Monday, April 26, 2010

Brain Freeze in D.C.: What the Real Insiders Think about the Goldman Case

WaPo has a short feature out today on the legal team surrounding the Goldman Sachs fraud case. The article is here and it is worthwhile reading. The team is a very sharp group of people, but they have to be in some sort of brain freeze. It's a phenomena you run into often in D.C., very bright people who are somehow in denial about the basic elements of what they are doing. They are so caught up in the bright lights, glamor and power that they simply ignore the fact that at the core of what they are doing is an obvious but very ugly truth that there is no fundamental reason they should be dong what they are doing. Whether it is promoting or carrying out some regulation that at its core is evil, or promoting legislation they know has no chance of achieving its stated goal, or bringing a court case that has no merit, they march on. At best it is a brain freeze, at worst they have sold their soul.

The Goldman Sachs fraud case is such a situation. The people identified in  the WaPo story are working on a case that simply had no reason to be brought. Goldman Sachs, especially Lloyd Blankfein, are evil bastards for the way they raped America through the bailout of AIG, but the SEC case has nothing to do with that. It is a case about a trade that went down between very sophisticated financial  people on all sides, who certainly had all the information they needed to analyze the security they were buying or selling.

Major players in the world of finance, and I am  talking about the top players, tell me that they are yet to find any top level lawyer who thinks there is any merit to SEC's case. They are quite simply amazed that the SEC brought this case.

One player directed me to an Op-Ed by Fareed Zakaria, editor of Newsweek International. The Zakaria piece reflects the insider thinking. He wrote:

There's so much resentment toward banks these days -- some of it quite justified -- that anything resembling a defense of them is bound to anger people. But the rage surrounding the Goldman Sachs case can cloud our perspective and distort public policy. We need to step back and try to understand what happened.

Evidence may yet be presented that documents specific misrepresentations and false claims by Goldman, but much of the public debate has struck me as guided more by emotion than careful analysis. Even if some Wall Street practices seem dodgy, or unethical, that's not the same as illegal. I want financial reform, but I also want our system of governance to be characterized by fair play and equal justice -- even for people making $10 million bonuses.
There are two core claims of wrongdoing. The first is that hedge fund manager John Paulson was allowed to select the securities he wanted to bet against. This is disputed -- but in a routine hedge transaction on Wall Street somebody decides to bet against some set of stocks or securities; that person approaches a firm, which finds someone with the opposite view on those securities. This is how large companies offset the risks to their balance sheet from fluctuating currency, energy or commodity costs. Both sides examine carefully the securities involved in the wager.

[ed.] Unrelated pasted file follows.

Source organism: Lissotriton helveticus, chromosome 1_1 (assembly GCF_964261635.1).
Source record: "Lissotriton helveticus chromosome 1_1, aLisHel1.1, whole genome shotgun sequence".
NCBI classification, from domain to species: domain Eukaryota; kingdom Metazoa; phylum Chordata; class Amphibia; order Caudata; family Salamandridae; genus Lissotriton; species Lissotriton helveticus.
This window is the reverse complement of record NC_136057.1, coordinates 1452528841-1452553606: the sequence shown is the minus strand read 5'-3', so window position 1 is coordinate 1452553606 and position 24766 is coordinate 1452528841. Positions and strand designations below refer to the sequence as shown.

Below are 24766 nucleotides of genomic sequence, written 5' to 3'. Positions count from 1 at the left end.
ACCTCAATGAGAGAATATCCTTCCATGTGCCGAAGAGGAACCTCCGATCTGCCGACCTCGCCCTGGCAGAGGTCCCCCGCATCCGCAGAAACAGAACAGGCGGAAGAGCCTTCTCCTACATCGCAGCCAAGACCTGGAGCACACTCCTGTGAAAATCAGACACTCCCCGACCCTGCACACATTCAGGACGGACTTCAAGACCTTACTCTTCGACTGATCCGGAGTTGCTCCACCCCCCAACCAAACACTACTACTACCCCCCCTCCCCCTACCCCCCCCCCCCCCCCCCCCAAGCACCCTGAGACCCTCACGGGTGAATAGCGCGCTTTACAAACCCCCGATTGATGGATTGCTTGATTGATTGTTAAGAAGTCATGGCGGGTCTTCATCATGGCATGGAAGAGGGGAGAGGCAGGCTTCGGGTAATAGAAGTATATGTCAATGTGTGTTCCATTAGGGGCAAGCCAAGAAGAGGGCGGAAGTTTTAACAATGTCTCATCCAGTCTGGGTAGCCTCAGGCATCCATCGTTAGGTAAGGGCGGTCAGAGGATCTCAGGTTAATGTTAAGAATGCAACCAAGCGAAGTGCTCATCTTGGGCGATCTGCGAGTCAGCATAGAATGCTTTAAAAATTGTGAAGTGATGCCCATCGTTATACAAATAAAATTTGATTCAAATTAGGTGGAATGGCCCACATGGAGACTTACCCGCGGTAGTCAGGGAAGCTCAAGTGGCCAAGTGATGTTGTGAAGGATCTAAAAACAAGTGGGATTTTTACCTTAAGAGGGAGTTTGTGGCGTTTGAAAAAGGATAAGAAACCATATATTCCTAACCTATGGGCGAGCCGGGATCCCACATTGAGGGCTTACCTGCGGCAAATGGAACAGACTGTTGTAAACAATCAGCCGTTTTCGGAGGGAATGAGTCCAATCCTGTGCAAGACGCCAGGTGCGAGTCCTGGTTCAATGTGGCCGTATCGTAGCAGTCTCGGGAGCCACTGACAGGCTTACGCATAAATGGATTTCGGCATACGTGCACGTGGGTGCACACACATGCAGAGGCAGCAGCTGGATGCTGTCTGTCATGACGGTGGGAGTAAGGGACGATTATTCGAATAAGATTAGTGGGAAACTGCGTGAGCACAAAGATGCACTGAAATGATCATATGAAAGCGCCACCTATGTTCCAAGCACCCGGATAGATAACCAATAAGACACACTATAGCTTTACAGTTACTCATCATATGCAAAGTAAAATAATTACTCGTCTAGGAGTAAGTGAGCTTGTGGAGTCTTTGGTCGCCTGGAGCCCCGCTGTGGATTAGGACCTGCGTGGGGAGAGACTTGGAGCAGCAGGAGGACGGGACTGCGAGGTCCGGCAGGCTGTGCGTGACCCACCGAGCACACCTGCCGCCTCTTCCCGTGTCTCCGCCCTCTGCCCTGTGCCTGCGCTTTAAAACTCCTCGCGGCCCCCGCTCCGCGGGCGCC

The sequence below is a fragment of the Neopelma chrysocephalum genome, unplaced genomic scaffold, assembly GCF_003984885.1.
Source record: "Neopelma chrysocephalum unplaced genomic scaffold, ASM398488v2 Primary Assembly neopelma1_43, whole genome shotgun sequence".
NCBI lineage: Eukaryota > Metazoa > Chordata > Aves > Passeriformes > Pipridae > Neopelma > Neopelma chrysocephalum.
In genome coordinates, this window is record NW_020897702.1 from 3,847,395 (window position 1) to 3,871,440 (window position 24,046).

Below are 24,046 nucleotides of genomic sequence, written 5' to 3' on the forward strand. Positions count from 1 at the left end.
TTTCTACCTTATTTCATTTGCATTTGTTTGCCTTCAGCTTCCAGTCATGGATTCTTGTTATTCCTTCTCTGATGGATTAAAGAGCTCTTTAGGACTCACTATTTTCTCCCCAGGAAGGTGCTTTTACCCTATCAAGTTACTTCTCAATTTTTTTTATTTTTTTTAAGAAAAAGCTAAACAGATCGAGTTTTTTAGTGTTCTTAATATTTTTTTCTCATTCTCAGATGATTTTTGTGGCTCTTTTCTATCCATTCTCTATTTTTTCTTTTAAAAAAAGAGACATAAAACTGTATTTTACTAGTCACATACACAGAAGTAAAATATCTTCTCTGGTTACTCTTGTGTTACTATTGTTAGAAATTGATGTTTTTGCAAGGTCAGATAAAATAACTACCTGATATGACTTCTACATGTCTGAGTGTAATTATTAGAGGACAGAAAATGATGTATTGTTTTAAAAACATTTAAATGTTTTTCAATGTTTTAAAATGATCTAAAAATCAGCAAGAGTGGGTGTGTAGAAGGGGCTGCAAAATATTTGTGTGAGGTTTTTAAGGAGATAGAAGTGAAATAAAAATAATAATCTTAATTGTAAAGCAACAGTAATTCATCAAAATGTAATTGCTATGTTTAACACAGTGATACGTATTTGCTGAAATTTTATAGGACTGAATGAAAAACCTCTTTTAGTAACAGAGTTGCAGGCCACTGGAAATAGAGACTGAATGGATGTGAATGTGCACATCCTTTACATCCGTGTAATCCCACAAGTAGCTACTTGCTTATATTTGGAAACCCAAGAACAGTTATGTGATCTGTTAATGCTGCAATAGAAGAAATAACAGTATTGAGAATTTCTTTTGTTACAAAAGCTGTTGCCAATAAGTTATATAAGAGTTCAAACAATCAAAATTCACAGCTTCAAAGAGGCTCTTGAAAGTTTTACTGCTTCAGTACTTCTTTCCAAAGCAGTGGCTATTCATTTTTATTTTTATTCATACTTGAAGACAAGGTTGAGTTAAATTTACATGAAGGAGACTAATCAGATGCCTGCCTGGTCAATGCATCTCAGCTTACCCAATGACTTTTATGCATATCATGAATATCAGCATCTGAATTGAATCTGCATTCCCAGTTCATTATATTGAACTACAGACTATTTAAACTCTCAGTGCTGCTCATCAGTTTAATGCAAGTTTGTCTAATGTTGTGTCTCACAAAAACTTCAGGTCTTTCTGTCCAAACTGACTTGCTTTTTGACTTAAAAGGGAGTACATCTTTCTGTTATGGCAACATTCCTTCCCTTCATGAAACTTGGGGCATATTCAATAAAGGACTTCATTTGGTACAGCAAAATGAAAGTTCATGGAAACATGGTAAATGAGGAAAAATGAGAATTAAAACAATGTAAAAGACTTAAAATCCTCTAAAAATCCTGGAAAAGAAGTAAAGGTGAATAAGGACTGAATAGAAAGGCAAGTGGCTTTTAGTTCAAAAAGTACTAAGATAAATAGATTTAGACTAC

The main institution that took the other side here, IKB, is a large German bank that had whole departments devoted to analyzing just these products -- departments many times larger than Paulson's firm. IKB surely knew that someone was betting against them: Otherwise, there would have been no transaction. Did IKB realize that the other party thought these securities were garbage? Yes -- disagreement over the value of stocks or securities is what creates the market.

The second charge is that Goldman Sachs designed a product it "knew" would decline in value. Dozens of transactions like this took place in 2005, 2006 and 2007. In most, the people who bet that the housing market would go up made money, and those betting it would fall lost money. These kinds of collateralized debt obligations went up in value in 2006. In fact, had this bet been made nine months earlier, Paulson would probably have lost a huge sum and IKB would have been a winner.

It's easy to say now that the housing market was doomed to go bust by 2007. But Michael Lewis documents precisely the opposite point in his recent book "The Big Short." He shows that in 2006 and even 2007, almost all the storied names in finance -- Lehman Brothers, Bear Stearns, Merrill Lynch -- were betting that the housing market would continue to rise. Only a handful of contrarians believed the opposite, and many of them had lost money for years on bets that the market would drop. At the time of the Goldman deal, Paulson was still seen as an oddball.

Whatever the new rules, one thing will not change: We can't be sure in advance which securities are "good" and which are "bad." If you doubt this, pick any asset you think is overvalued -- American stocks, Chinese real estate, Pakistani bonds -- and bet against it. Six months from now, you'll be proved a genius or a fool. Oh, and to make the bet you'll have to find someone to take the other side, so you'll need someone to handle the deal. Calling Goldman Sachs . . .
This is pretty much the case that I have been making since, a day after the charges were brought when I called SEC enforcement chief Robert Khuzami a buffoon for bringing the case. There is really no case here, unless there is the highly unlikely situation that the SEC is holding back a smoking gun.

Bottom line: Nothing new in D.C., we have a bunch of very bright people in brain freeze being controlled by a buffoon with power.

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